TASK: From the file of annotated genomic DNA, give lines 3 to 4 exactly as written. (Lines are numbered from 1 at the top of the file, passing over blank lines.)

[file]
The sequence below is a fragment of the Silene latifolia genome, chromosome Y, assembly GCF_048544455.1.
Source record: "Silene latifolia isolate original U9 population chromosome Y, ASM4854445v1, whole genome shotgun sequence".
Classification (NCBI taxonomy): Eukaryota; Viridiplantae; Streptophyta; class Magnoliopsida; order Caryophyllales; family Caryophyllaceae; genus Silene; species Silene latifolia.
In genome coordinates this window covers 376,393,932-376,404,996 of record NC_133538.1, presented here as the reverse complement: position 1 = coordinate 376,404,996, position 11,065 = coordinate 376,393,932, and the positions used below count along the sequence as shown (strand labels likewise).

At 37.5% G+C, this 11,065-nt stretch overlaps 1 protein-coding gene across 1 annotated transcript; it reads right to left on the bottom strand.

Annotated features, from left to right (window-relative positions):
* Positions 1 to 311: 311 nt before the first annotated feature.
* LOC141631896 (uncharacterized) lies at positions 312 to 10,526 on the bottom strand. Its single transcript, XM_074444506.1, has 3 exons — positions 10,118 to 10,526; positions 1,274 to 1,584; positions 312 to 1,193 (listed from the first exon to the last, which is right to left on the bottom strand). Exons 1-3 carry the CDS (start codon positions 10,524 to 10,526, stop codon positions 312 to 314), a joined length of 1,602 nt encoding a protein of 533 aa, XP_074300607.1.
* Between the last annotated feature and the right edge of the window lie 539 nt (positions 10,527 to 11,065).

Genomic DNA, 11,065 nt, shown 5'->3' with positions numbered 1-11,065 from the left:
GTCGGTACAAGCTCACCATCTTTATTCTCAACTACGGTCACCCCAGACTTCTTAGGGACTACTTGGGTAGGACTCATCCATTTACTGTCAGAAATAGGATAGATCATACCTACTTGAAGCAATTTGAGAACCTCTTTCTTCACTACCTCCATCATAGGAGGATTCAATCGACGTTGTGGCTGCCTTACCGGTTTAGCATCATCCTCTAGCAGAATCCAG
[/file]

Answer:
Classification (NCBI taxonomy): Eukaryota; Viridiplantae; Streptophyta; class Magnoliopsida; order Caryophyllales; family Caryophyllaceae; genus Silene; species Silene latifolia.
In genome coordinates this window covers 376,393,932-376,404,996 of record NC_133538.1, presented here as the reverse complement: position 1 = coordinate 376,404,996, position 11,065 = coordinate 376,393,932, and the positions used below count along the sequence as shown (strand labels likewise).